As you get older, experiencing tumbles and falls is part and parcel of the deal. What’s also true is that a number of elderly people live alone, compounding the risks of falling.
Of course, a personal injury solicitor can help you with claiming if the injury wasn’t your fault. That said, there are a number of ways you can protect yourself against this eventuality, whether that be at home or out and about.
In this article, we’re going to provide 10 actionable tips for avoiding these falls when you live alone. This way, you can stay as healthy as possible for as long as possible! Take a look…
One of the biggest causes of falls in the elderly is muscle weakness and poor balance. So, the best way to counteract this is to remain as fit and healthy as possible. This can be done through various activities, but the best ones include walking and swimming.
Of course, be sure to speak to your doctor or other medical professional for advice on building this muscle and staying fit. However, simply taking a leisurely walk regularly is sure to help.
Make Sure Your Eyes Are Tested Regularly
According to the government, another key reason for falls in the elderly is visual impairment. Of course, losing site is another unfortunate side effect of getting older. However, for some people, this can be rectified through cataract removal, laser-eye surgery, or even just new glasses.
Getting your eyes tested regularly will help you to identify and solve any of these issues.
Get Your Hearing Tested Too
It’s not just our sight that can have an impact on falls – hearing can actually affect things as well. This is because, when you can’t hear what’s around you, your reaction times might not be as quick. This can lead to accidents, especially when you’re out and about near cars and cyclists.
So, having your hearing checked, and having any issues rectified where possible through hearing aids, will really help.
Change Your Medication
One of the other, perhaps surprising, causes of falls in the elderly is polypharmacy. This is where multiple medications are being taken at once, which is often the case for elderly people. This can lead to a variety of symptoms, but dizziness and lack of balance can be one of them.
Even on their own, without being mixed, some medications can cause dizziness. This is why speaking to your doctor about your symptoms is paramount. This way, you can discuss your options, and some sort of decision can be made about the future of your medication.
Remove Trip Hazards in the Home
As you get older, your reaction times might not be as quick, so any trip hazards may cause far more damage than you think. Ensuring to keep these trip hazards out of the way is extremely important if you want to keep yourself intact. Whether you’re prone to leaving things lying around, or you’ve had the grandkids to stay and their toys are everywhere, it’s important you remove the mess.
Handrails are also a great addition to your home if you’re beginning to find you lose your balance more regularly than you used to. Although they might not fit with your interior design aesthetic, they’ll definitely help you to feel steadier on your feet.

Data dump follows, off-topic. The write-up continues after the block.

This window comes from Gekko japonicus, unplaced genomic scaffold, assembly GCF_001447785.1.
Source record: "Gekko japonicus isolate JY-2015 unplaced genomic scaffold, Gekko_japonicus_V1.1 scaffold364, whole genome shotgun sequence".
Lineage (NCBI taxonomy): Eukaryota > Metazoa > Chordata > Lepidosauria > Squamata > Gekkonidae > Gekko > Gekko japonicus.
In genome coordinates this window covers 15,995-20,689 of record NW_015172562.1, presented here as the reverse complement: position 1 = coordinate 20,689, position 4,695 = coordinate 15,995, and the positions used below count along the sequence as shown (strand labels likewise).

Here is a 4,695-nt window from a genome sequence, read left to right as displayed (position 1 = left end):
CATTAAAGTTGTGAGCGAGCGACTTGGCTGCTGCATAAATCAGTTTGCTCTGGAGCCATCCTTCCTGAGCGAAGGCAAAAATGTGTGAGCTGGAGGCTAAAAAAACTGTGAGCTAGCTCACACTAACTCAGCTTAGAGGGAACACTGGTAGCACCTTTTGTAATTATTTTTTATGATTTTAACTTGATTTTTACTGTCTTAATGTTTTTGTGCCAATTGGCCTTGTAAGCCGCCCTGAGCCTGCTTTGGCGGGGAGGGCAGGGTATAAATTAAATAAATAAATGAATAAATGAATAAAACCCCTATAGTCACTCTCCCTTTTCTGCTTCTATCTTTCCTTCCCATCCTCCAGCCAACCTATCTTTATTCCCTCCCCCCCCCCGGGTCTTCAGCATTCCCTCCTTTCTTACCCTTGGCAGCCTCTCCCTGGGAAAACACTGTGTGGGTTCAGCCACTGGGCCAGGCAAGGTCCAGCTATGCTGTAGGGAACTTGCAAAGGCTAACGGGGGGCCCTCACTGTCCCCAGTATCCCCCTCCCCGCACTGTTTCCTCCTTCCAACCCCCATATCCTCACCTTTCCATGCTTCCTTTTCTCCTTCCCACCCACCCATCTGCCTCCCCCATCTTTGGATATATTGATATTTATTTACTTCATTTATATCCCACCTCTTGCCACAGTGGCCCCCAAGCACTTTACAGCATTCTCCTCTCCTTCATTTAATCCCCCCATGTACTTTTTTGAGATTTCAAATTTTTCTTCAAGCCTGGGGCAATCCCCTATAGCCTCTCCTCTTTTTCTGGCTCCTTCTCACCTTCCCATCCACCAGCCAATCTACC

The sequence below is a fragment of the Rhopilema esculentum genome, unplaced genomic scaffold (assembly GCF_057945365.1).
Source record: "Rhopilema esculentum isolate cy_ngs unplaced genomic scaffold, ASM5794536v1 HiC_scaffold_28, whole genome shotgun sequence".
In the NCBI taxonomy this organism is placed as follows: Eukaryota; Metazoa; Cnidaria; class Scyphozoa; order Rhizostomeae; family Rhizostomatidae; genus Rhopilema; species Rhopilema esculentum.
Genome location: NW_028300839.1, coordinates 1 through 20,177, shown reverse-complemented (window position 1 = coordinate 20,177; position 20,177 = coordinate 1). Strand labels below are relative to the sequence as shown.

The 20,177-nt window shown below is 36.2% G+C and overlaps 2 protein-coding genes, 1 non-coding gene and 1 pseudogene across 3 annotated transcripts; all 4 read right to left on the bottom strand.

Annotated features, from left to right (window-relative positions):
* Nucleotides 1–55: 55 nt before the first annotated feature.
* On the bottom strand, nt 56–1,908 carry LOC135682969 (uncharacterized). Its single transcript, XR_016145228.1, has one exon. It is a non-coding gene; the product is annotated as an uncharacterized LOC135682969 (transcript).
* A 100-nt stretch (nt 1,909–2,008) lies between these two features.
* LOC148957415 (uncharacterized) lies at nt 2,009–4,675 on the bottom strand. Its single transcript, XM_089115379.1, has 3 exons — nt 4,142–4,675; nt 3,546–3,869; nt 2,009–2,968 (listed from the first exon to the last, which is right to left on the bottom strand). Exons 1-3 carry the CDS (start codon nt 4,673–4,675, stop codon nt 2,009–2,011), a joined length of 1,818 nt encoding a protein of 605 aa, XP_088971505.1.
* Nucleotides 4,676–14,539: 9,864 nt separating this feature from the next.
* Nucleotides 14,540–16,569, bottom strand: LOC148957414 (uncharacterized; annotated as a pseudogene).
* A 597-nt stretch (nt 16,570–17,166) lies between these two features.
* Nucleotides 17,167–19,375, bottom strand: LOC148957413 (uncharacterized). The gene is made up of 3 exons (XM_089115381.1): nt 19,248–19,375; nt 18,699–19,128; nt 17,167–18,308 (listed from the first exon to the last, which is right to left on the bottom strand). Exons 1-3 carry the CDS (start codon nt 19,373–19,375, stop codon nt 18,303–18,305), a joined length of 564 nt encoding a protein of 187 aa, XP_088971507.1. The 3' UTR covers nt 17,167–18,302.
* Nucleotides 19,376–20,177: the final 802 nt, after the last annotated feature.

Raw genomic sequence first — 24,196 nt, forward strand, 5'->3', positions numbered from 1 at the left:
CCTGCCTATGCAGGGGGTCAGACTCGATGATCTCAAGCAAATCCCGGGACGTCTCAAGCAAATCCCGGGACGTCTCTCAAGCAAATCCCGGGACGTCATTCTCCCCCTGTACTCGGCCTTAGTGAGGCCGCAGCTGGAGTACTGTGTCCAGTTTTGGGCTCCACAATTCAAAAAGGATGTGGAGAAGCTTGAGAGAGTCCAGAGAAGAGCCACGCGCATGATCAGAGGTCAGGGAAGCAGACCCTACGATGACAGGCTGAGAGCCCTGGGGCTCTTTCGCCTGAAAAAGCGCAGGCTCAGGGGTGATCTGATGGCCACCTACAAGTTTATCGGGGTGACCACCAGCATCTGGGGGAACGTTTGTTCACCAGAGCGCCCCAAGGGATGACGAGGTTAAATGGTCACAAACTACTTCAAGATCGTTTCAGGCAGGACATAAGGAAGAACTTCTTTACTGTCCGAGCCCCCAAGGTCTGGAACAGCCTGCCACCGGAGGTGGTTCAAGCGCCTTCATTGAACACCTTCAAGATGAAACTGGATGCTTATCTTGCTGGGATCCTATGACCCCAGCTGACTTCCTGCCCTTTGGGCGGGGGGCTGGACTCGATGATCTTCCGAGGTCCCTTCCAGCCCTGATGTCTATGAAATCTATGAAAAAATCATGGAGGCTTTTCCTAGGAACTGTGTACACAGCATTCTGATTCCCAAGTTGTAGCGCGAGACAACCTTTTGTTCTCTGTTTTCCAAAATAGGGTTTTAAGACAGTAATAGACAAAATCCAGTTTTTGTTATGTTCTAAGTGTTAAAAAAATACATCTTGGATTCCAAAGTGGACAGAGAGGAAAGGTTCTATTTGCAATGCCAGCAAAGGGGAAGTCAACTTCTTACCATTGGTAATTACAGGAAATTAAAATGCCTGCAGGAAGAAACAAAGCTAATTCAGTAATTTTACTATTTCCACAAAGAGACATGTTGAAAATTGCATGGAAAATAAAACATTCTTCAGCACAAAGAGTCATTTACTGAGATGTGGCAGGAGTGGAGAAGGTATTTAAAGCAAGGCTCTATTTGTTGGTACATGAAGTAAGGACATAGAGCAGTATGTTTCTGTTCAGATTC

These rails don’t have to be everywhere; they can be installed in some of the major places where you might have trouble balancing. For example, anywhere where you have a step could be useful, like the front and back door, as well as the shower.
Eat Well and Stay Hydrated
Age UK also recommends that you eat well and drink plenty of water to avoid falls. Having enough energy is paramount to avoid light-headedness, keeping you on your two feet.
Keep Your Bones in Check
Weak bones is also a key problem when it comes to getting older, as many elderly people develop osteoporosis. This can not only lead to falls, but can mean that the consequences of that fall are more drastic as the bones can break or dislocate suddenly.
So, regular exercise, as well as proper consumption of vitamin D, is paramount. Be sure to speak to your doctor, who can give you professional advice on how to take care of your bones properly.
Wear Sensible Shoes
Your shoes can also have a big impact on your balance, and are important for supporting your ankles in the right way. Choose sensible shoes, like trainers, that fit well and won’t slip off. Also, make sure the shoes aren’t too high, and remember to always wear slippers around the house, rather than bare feet.
Take Things Slow
Although it can be frustrating to see your body becoming frailer before your eyes, it’s also important that you take stock of what you’re now capable of. Try and find new hobbies that aren’t too strenuous, and take your time as you manoeuvre yourself from A to B. There’s no rush and, with any luck, taking things with ease might help you to live that little bit longer.
Ready to Avoid Falling Altogether
As you can see, there are a number of ways you can reduce your risk of falling, especially when you live alone. The NHS site has plenty more tips where that came from, so be sure to peruse their list so you can be as thorough as possible.
Stay safe, and be sure to leave your own tips and tricks for avoiding falls in the comments down below.
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